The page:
Figure 9 shows histograms of 72 platelets for the 20% case and 72 platelets for the 40% case after 400 msec of simulated time. This data was obtained from a series of similar experiments with different random initial placements of the cells. Although it is not clear that the profile is in equilibrium yet, Figure 9 illustrates that a non-uniform distribution of platelets has developed in a short amount of time. The data here is still quite noisy and more data is necessary to make firm conclusions about the actual shape of this non-uniform distribution. Even so, this near-wall excess is very similar to what has been seen experimentally . The heights of peaks in both cases are about three to four times larger than the platelet concentration at the center of the channel. It is also apparent that peaks occur at different distances from the wall depending on hematocrit; this is most likely due to the size of the cell free layer.
Figure 10 shows lateral positions of selected platelets over the course of 600 milliseconds. In the case where there are no red blood cells in the flow affecting the motion of platelets (a) there is only a negligible amount of lateral motion. In fact, we see platelets move slightly away from the walls when they are a few microns from the wall, a region in which they experience high levels of shearing. Unless platelets interact with each other, they have only a small affect on the fluid, and appear to simply advect with the flow. Contrast this to the 20% and 40% hematocrit cases shown in (Figure 10(b-c)); platelets are either pushed toward the walls into the cell free layer or move much more erratically in the center of the vessel due to interactions with the deformable red blood cells. The platelets' tranverse excursions seem to be larger for higher volume fraction (40%) suspensions than for lower ones (20%), but this conclusion is preliminary and requires more extensive study.
In this paper, we describe a hybrid lattice Boltzmann-Immersed Boundary computational model for studying the behavior of concentrated suspensions of red blood cells and other particles. The Immersed Boundary method is well suited to this problem which involves interactions, through the suspending fluid, among highly deformable red blood cells that move and change shape substantially during a simulation. In the IB method, the fluid equations are solved on a simple Cartesian grid, while each IB object, such as a red blood cell, is represented by a grid of Lagrangian points. Elastic forces generated within the cell because of its deformation can be calculated solely in terms of the current configuration of the Lagrangian points that make up the cell. The elastic forces are then communicated from the Lagrangian IB points to the Cartesian fluid grid, using a discrete approximation to the Dirac delta function, to define the fluid force density, and it is only through the influence of this force density (rather than an explicit change in geometry of the fluid domain) that the fluid ‘feels’ the presence of the suspended cells. The same discrete delta function is used to define the velocity at each IB point so that the position of that point can be updated consistent with there being no-slip between points of the cell boundary and the adjacent viscous fluid.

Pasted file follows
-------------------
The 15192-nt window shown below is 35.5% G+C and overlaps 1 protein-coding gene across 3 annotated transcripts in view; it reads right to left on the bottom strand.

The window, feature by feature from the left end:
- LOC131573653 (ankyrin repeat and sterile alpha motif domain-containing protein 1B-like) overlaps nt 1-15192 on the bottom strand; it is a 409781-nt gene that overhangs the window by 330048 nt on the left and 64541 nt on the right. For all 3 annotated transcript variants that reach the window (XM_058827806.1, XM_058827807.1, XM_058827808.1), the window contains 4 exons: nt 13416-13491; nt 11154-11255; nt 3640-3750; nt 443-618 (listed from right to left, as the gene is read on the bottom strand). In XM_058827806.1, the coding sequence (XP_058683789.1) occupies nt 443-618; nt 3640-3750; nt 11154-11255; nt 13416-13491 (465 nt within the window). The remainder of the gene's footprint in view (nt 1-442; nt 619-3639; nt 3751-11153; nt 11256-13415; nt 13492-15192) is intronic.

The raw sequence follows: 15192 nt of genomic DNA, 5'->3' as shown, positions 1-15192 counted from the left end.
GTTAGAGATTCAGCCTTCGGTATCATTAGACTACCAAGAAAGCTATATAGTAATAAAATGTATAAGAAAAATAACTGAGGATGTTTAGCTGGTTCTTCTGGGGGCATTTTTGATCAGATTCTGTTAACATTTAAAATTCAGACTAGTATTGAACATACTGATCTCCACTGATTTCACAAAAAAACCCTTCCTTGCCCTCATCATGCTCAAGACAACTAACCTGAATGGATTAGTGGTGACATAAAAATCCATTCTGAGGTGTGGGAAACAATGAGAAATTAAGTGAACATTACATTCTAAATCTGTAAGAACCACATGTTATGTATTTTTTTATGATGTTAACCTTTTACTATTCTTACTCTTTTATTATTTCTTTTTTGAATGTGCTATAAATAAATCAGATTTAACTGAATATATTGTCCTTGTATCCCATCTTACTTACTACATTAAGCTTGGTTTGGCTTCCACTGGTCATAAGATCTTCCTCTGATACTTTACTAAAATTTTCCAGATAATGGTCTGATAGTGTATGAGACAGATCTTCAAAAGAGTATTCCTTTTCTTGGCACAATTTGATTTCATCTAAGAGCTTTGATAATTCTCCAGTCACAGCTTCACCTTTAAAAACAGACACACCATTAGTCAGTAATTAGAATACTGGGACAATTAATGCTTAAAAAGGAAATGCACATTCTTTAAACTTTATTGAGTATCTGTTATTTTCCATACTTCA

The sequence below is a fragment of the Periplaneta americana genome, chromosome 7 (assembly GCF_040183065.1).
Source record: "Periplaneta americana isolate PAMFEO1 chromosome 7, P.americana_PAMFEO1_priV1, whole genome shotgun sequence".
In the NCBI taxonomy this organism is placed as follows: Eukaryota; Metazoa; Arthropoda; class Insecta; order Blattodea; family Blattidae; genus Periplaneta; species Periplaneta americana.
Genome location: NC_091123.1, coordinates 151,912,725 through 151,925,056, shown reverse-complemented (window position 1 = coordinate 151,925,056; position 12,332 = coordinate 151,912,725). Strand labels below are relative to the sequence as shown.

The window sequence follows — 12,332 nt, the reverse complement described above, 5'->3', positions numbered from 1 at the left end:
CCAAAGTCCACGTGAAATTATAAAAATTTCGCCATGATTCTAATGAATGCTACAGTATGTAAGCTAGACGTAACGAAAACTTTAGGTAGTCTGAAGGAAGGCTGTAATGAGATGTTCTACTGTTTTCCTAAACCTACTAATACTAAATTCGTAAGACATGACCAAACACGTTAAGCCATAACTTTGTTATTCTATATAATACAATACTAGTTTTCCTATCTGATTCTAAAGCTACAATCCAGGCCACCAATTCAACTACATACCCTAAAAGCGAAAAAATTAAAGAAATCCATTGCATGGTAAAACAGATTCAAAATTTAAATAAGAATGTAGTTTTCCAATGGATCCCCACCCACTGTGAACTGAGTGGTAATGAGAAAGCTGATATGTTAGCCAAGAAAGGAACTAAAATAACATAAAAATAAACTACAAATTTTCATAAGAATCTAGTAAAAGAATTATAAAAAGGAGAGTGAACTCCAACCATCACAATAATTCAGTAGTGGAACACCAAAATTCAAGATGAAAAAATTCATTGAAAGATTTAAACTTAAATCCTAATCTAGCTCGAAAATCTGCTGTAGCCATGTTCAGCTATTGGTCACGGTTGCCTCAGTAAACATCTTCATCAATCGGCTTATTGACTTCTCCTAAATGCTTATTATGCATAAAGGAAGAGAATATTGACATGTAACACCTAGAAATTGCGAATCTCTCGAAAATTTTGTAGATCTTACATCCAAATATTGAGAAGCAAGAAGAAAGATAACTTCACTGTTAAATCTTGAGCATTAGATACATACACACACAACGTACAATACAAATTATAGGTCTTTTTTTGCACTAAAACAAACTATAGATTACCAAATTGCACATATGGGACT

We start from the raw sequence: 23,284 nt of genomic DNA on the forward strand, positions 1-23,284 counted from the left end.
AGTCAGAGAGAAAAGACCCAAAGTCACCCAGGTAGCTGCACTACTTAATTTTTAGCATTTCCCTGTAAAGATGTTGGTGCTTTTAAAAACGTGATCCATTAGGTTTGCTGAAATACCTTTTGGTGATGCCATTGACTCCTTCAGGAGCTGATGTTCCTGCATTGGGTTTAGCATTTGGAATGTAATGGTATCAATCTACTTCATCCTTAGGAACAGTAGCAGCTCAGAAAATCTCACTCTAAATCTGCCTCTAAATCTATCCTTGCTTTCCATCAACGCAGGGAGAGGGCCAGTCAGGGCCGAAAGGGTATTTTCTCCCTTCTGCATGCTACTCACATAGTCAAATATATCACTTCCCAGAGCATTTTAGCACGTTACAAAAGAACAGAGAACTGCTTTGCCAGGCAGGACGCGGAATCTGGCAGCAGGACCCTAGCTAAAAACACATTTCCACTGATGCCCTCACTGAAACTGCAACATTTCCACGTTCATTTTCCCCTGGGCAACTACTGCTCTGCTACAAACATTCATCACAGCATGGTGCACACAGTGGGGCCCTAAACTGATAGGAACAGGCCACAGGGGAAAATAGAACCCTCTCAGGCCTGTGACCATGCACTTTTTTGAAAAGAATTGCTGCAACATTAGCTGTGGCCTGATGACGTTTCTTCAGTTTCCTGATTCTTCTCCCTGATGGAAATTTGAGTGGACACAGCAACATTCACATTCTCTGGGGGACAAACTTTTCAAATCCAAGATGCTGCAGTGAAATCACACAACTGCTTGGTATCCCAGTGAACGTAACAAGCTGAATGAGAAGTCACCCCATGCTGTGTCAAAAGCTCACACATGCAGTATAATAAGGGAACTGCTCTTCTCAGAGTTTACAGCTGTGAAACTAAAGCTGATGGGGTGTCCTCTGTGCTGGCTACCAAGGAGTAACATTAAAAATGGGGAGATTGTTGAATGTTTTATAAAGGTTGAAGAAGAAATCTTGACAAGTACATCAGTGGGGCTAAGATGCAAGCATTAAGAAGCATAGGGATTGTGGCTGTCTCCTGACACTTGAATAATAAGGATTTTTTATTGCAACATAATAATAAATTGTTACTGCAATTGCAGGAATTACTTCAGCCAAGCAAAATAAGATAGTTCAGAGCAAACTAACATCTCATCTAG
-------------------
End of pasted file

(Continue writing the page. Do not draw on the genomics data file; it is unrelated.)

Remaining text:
In the computational model we describe, the motion of the fluid is determined using the lattice Boltzmann method. This method involves only local interactions among lattice points and therefore offers the potential through parallel computation of substantial reduction in the time required to carry out extensive simulations. The IB method facilitates the use of realistic models of cellular mechanics, such as the Skalak model for red blood cell membrane tension. It also has the advantage, compared to many other particle tracking methods, of not requiring special procedures for detecting and handling particle-particle collisions and for preventing particles from overlapping with one another. In the IB formulation, particles cannot interpenetrate provided the spacing of the Lagrangian IB points is sufficiently fine (less than about h/2, where h is the fluid lattice spacing) and the time step is sufficiently small.